Was Prince, the pop star and musical visionary who died yesterday at the age of 57, a comic book guy? On first glance, maybe not—he wasn’t one of those musicians who writes them (like Gerard Way, Rob Zombie, Doughty et al.), and while his onstage persona was larger-than-life and colorful (literally, with a focus on purple) we found no evidence that he was inspired by superheroes. But Prince did have a major, major contribution to comics—or at least, what they became.
Figure that comic books are really the driving force in Hollywood, and have been since X-Men (2000). Then figure that Tim Burton’s Batman (1989) was the forerunner, a box-office smash that proved that superheroes make good movies if done right (our guess is it was hard for studios to forget Adam West in tights). Prince was right there in 1989, one of the biggest pop stars on the planet, and a believer enough in the subject, director and cast to do the whole soundtrack.
In fact, “Batdance,” a six-minute dance track with several distinct sections and no verses or chorus, even went to number one on the pop chart. It is, frankly, hard to believe today; and that’s a knock on pop charts, not this epic thing:
Prince was also involved a few comic books of his own, though we don’t know to what extent. This one (called “Alter Ego,” although you wouldn’t know from the cover) for Piranha Press was written by Dwayne McDuffie with art by Denys Cowan—and this great cover by Brian Bolland:
Inside, the comic tells a version of Prince’s origin story, like Purple Rain but with more fighting. Here are a few panels that were posted to io9, where you will find some explanation:
(Note: The paragraph below has been corrected, thanks to Patrick from Depth of Field for setting us straight.)
There were three other Prince-focused comics we know of; another is Prince and the New Power Generation: Three Chains of Gold, also written by McDuffie and published by Piranha. According to Depth of Field, it starts off with a concert in the Middle East “…and from that point, things get really crazy. The three gold chains of the title are ancient artifacts needed to rule the nation of Erech, and the princess has one of them and knows the location of another. Romance, scimitar battles, beheadings, and mayhem ensues.” The story was based on the song “7” and others from Prince’s “Love Symbol album”. A poster at Prince.org gives this description: “Prince is on tour and must save Princess Mayte from evil-doers that wish to cause her harm. Wish I could remember a scene from this one, but I know P is more James Bond/Jason Bourne than the androgonist rock star we know in this title.” Here’s the cover:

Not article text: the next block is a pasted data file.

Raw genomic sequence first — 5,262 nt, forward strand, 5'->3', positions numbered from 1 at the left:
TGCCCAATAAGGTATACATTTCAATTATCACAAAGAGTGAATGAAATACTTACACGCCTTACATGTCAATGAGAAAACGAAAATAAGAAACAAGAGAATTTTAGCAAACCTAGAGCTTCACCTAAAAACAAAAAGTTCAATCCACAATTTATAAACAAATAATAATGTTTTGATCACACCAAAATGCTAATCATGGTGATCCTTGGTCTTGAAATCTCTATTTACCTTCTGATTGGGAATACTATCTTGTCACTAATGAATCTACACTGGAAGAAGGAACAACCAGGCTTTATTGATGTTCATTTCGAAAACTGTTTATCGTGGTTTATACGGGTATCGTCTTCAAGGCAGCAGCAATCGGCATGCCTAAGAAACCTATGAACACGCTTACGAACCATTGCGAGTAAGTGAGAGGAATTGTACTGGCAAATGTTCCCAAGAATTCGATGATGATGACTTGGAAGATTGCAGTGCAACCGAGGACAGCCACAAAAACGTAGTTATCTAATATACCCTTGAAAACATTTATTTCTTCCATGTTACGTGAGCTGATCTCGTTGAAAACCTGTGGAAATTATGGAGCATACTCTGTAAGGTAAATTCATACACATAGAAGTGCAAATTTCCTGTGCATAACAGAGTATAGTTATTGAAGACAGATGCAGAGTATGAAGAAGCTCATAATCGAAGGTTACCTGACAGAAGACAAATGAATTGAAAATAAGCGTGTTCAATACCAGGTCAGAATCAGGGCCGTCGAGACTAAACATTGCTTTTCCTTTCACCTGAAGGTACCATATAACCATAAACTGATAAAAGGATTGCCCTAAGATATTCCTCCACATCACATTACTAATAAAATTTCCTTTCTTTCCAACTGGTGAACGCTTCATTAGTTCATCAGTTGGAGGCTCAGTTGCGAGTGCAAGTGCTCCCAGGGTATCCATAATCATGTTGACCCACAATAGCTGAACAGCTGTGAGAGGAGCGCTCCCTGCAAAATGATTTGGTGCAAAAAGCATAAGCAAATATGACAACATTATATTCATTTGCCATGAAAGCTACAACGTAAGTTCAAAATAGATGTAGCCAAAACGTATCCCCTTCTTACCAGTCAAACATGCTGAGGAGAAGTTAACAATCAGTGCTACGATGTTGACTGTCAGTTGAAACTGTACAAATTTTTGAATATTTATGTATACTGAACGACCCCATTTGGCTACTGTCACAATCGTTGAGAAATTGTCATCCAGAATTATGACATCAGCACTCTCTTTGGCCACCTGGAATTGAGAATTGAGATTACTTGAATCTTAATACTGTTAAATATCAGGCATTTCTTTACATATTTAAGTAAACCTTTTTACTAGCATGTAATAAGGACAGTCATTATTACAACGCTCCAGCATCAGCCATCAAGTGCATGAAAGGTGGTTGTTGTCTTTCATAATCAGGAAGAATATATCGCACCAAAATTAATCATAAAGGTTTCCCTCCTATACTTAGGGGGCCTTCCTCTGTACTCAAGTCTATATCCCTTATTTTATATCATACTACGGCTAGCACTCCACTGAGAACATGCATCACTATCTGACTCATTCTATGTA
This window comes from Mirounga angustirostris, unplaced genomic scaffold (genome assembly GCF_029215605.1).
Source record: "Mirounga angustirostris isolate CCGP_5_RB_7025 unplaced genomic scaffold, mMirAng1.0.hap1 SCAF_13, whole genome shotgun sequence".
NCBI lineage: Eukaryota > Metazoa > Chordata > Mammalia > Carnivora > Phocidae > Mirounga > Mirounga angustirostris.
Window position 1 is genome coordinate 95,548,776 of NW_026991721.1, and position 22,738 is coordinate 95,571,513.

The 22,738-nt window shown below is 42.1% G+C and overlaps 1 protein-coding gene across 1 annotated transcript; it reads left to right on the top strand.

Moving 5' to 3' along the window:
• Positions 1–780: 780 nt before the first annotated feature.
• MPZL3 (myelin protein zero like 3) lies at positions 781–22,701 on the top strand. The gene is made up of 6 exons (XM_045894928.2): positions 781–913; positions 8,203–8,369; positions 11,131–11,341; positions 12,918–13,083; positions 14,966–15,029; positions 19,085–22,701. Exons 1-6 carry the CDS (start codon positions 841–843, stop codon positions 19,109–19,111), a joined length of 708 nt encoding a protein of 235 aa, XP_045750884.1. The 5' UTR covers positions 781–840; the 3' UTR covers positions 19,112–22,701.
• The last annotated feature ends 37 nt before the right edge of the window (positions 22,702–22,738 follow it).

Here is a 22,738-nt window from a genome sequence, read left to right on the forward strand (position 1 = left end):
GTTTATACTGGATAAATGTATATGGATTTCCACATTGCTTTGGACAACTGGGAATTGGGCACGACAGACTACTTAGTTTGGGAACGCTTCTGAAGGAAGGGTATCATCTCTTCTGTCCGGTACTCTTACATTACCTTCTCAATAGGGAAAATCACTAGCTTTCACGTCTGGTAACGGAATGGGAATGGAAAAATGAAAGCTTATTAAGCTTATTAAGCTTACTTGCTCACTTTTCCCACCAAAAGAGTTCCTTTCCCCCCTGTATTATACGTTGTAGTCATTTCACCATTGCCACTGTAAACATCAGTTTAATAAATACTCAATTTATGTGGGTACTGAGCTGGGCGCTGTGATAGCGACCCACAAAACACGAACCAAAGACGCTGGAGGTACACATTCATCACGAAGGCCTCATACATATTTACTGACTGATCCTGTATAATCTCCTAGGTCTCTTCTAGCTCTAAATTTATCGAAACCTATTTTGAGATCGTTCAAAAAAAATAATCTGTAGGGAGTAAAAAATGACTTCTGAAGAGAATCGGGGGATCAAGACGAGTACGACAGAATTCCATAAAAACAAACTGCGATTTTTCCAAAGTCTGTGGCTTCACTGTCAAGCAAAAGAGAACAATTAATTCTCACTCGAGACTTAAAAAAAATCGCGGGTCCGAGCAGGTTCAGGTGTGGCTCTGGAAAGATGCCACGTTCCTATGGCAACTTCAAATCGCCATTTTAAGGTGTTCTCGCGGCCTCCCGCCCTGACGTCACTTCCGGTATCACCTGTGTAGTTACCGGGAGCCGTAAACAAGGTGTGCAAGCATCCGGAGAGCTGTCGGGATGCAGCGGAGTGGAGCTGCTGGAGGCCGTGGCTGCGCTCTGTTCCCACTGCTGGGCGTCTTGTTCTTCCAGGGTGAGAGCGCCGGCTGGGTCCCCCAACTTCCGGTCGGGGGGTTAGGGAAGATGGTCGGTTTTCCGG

Prince’s comics bibliography is rounded out by a couple biographies: Like many rock/pop stars of a certain era, Prince got his own issue (#21) of Rock ‘n Roll Comics, and he was also profiled by Michael Frizell in Fame.
Prince was also one of many real people from music and movies drawn into Rod Kierkegaard’s “Rock Opera,” a long-running saga in the pages of Heavy Metal. We’ll be bringing you more on this as we retrieve it from the Heavy Metal archives. For now, here’s a shot of Prince as Frankenstein’s monster from a different Kierkegaard work, a graphic novel called Shooting Stars (thanks Fred for the correction):
Finally, there’s this, a cover from Metal Hurlant, the French magazine that inspired Heavy Metal, that shows Prince punching Michael Jackson. It’s from December 1984, and the artist is Jacques Parnel: